What’s the lowdown with the Chevrolet Orlando?
In the UK, the Chevrolet moniker often conjures up images of warmed over Daewoo’s. GM hopes to change that perception with offerings like the Orlando which will be based on the Vauxhall Astra’s architecture. The Orlando is a mini-MPV that can be had in three trim levels LS, LT and LTZ. There are also three engine options available including a 1.8-litre petrol and two versions of the 2.0-litre diesel making 139 and 161bhp respectively. The diesel engine is well refined even if its performance doesn’t strike fear in the hearts of Ferrari owners.
Nowadays, fuel economy figures are equally as important as performance. Mileage ratings for the petrol top out at 40.4mpg in optimal conditions. The average driver will likely never achieve these circumstances since the gutless 1.8-litre requires flogging to manoeuvre through traffic. The oil burner can achieve a noteworthy 58.7mpg, making it the power plant of choice for the fuel conscious buyer. The diesel is easy on the environment as well, emitting around 130g/km of carbon dioxide.
The driving position in the Chevrolet Orlando offers plenty of adjustment and forward visibility is adequate, but rear visibility is below par due to the awkward rear pillars and side windows. In other words, it may be wise to order the optional reverse parking sensors so you don’t occidentally reverse over the family dos while rushing the kids to football.
The worth of an MPV is decided by its seating arrangement and the Orlando has a few tricks up its sleeve to help it stay competitive. The Chevrolet has five permanent seats in addition to two tucked away under the boot floor, ready to spring to life on a whim. The first two rows of fixed seats are durable and offer ample leg room. The folding seats are as usual, not fit for use by fully-grown humans. There is no shortage of storage compartments with cubbies situated in the centre console, rear luggage area, in the roof and front and rear doors. The secret stowage space concealed behind the dashboard of the audio system has aux/mp3 sockets inside, but can double as the perfect place to keep your secret sweet stash hidden from thieves. If you’re planning a holiday or a trip to Tesco’s Extra, there is amble boot space, even if the wheel arches interfere to some degree.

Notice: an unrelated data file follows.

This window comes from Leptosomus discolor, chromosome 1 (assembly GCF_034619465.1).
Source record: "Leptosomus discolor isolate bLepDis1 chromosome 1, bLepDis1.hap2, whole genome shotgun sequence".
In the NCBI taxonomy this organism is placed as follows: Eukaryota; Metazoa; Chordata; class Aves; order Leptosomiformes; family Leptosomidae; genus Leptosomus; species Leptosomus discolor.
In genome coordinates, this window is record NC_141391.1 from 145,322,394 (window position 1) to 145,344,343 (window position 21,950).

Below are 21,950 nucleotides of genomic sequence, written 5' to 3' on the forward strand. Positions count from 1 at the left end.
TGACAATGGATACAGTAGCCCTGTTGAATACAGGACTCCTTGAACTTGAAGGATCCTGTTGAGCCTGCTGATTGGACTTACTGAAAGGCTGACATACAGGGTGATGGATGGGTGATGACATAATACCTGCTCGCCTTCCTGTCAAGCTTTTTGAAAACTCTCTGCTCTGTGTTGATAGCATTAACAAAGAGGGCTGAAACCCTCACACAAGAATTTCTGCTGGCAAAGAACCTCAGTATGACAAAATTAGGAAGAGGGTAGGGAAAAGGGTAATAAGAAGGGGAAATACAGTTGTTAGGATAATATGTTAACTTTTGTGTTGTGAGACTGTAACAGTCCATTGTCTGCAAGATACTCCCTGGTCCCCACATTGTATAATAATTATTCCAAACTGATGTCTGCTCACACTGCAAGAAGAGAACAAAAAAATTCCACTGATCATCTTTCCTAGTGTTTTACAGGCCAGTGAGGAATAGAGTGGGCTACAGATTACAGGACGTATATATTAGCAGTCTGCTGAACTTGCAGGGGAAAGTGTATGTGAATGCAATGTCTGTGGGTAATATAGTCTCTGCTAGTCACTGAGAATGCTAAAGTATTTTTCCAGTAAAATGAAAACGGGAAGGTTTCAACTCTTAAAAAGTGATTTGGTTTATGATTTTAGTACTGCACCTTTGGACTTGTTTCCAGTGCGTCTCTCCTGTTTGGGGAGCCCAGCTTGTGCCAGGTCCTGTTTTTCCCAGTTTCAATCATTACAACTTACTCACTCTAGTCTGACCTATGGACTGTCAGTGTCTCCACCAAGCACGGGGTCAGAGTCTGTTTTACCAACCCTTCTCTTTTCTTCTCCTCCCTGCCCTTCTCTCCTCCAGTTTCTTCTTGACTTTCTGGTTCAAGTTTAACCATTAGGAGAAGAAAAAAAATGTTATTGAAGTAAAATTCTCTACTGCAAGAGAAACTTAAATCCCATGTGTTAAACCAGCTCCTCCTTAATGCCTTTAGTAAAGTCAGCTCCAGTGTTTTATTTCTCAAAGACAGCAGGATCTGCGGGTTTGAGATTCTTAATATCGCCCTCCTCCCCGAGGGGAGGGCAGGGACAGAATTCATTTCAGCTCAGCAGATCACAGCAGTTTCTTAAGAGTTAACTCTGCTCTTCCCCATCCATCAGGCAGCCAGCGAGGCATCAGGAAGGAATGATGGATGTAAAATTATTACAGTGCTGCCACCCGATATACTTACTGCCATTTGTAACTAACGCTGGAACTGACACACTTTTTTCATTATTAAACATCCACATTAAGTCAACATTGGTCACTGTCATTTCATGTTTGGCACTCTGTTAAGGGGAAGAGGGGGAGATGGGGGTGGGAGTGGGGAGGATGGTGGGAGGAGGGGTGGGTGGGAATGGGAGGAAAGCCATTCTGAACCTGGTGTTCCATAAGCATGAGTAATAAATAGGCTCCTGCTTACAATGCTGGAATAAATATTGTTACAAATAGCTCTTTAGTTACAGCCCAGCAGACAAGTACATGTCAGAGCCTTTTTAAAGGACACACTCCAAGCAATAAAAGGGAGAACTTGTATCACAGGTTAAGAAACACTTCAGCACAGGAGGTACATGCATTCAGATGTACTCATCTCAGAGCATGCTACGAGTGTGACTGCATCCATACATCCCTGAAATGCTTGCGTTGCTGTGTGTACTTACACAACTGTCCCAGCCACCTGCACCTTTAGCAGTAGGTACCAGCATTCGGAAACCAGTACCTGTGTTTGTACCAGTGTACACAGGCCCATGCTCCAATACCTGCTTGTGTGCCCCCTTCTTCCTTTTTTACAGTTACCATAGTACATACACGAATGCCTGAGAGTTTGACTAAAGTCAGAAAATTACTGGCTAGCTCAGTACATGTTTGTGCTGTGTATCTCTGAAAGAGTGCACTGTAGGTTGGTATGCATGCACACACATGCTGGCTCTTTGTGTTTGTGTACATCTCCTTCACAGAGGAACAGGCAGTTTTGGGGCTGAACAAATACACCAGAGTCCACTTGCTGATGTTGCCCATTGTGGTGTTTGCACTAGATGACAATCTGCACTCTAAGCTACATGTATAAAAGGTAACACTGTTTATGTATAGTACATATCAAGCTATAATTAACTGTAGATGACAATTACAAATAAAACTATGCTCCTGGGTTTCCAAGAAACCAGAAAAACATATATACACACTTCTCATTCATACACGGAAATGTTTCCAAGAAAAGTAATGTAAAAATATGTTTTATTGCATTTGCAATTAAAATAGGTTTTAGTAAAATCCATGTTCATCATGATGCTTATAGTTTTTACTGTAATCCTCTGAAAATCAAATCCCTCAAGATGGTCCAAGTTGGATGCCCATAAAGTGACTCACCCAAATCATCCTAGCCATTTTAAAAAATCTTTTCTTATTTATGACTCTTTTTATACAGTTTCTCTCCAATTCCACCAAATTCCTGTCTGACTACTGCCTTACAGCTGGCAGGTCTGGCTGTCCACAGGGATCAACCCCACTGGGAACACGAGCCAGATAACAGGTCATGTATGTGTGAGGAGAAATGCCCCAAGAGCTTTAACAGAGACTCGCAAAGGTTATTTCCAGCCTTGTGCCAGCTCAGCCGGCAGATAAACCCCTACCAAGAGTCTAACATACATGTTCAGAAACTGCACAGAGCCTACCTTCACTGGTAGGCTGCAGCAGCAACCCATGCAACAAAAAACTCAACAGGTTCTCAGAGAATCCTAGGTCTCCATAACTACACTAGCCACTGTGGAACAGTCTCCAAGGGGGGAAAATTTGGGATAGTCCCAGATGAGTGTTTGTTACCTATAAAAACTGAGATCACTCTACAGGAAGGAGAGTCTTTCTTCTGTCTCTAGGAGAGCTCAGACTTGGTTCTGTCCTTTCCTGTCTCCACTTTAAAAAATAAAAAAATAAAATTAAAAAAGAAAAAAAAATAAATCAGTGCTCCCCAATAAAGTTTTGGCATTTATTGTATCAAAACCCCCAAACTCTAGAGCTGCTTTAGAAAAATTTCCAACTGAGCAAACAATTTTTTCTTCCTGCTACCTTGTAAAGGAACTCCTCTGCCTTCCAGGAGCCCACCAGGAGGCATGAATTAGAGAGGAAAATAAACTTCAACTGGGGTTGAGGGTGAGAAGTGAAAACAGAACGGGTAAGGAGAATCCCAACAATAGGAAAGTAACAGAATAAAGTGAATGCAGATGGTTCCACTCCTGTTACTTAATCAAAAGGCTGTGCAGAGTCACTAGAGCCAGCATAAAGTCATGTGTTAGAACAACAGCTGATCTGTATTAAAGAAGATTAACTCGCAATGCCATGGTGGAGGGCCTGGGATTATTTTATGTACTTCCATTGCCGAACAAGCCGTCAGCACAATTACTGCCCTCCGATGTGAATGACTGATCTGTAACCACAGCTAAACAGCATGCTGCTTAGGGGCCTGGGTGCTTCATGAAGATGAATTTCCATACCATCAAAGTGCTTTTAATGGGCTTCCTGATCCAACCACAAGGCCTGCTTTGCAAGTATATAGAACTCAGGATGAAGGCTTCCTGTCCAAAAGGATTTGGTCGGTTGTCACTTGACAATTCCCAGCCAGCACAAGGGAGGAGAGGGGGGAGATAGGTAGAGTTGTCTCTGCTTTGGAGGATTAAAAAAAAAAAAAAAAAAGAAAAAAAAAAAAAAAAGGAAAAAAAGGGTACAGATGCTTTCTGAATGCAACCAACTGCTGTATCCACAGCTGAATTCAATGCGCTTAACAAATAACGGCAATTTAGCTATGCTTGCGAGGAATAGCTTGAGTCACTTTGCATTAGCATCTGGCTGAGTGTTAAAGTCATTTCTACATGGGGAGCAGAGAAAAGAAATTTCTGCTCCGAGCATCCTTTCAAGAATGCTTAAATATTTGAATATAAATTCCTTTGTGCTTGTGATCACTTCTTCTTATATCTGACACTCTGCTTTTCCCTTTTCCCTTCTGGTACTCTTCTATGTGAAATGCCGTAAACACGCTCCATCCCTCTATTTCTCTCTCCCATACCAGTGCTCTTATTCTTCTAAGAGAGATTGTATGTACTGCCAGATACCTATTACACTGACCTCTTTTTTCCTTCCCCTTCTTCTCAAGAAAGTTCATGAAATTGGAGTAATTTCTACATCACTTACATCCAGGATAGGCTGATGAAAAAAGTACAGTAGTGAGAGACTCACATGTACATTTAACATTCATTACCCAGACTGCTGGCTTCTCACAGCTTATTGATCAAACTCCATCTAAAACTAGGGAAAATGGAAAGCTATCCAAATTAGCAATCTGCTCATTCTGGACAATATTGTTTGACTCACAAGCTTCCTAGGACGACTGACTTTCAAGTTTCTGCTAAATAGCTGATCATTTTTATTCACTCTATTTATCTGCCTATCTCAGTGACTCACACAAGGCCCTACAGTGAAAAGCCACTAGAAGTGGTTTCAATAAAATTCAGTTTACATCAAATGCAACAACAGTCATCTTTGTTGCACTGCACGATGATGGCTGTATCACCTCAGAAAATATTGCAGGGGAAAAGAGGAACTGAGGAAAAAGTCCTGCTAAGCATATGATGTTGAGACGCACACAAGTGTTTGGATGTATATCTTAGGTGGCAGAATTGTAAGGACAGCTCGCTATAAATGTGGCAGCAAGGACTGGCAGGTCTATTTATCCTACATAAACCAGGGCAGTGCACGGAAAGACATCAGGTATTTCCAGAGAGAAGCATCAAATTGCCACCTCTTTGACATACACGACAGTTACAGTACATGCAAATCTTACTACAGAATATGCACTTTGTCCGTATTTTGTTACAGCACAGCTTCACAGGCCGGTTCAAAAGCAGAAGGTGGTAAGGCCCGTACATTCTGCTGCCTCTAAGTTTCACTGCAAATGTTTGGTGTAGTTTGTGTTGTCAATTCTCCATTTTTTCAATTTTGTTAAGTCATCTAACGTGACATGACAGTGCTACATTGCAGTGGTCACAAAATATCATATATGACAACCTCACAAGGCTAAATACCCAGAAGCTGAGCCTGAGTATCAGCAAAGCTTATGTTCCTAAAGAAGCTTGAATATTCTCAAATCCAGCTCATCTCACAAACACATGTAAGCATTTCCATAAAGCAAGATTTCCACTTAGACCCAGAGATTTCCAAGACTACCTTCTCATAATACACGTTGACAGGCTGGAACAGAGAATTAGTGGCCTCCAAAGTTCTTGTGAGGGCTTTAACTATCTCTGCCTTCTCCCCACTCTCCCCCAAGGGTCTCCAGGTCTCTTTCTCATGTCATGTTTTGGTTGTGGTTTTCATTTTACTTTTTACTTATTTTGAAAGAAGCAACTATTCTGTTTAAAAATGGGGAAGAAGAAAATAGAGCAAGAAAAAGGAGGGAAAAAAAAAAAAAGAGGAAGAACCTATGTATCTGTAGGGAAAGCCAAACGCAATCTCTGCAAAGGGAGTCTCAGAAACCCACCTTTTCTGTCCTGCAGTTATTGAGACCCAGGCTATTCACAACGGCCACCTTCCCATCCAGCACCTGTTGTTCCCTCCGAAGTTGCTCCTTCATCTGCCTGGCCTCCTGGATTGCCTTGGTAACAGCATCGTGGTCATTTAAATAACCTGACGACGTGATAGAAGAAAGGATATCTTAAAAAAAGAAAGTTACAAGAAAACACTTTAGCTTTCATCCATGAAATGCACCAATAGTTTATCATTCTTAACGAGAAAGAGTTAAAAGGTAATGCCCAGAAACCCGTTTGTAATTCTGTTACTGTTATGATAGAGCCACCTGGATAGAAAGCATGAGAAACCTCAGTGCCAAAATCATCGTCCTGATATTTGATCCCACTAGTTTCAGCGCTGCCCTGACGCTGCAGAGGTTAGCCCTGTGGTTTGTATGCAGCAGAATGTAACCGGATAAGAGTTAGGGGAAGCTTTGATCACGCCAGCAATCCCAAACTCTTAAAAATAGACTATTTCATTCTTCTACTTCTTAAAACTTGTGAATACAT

The Chevrolet Orlando may be named after a city in the United States, but the build quality is up to European standards. The fit and finish is respectable and the standard equipment is comprehensive. The Chevrolet Orlando is 4.65m in length and features assertive styling – at least for an MPV. The front end fascia snarls at oncoming traffic with an angular grill topped with a hefty Chevrolet bowtie. The tail end makes a lasting impression as well with huge split-zone rear lamps and yet another sizeable bowtie appended to the back hatch. The interior is nothing fancy but it gets the job done without being offensive or drawing too much criticism. The only distraction is the large, clumsy gear knob. All trim levels of the Chevrolet Orlando come equipped with electronic stability control, six air bags, air conditioning and electrically heated and adjustable door mirrors.
Chevrolet has a lot to prove in the UK market after years of sub-par offerings. The Orlando is a step in the right direction with its excellent value and build quality. In addition to winning over the European market, the Chevrolet Orlando just might achieve the unthinkable – make driving of an MPV cool.
What do you think of the Chevrolet Orlando?
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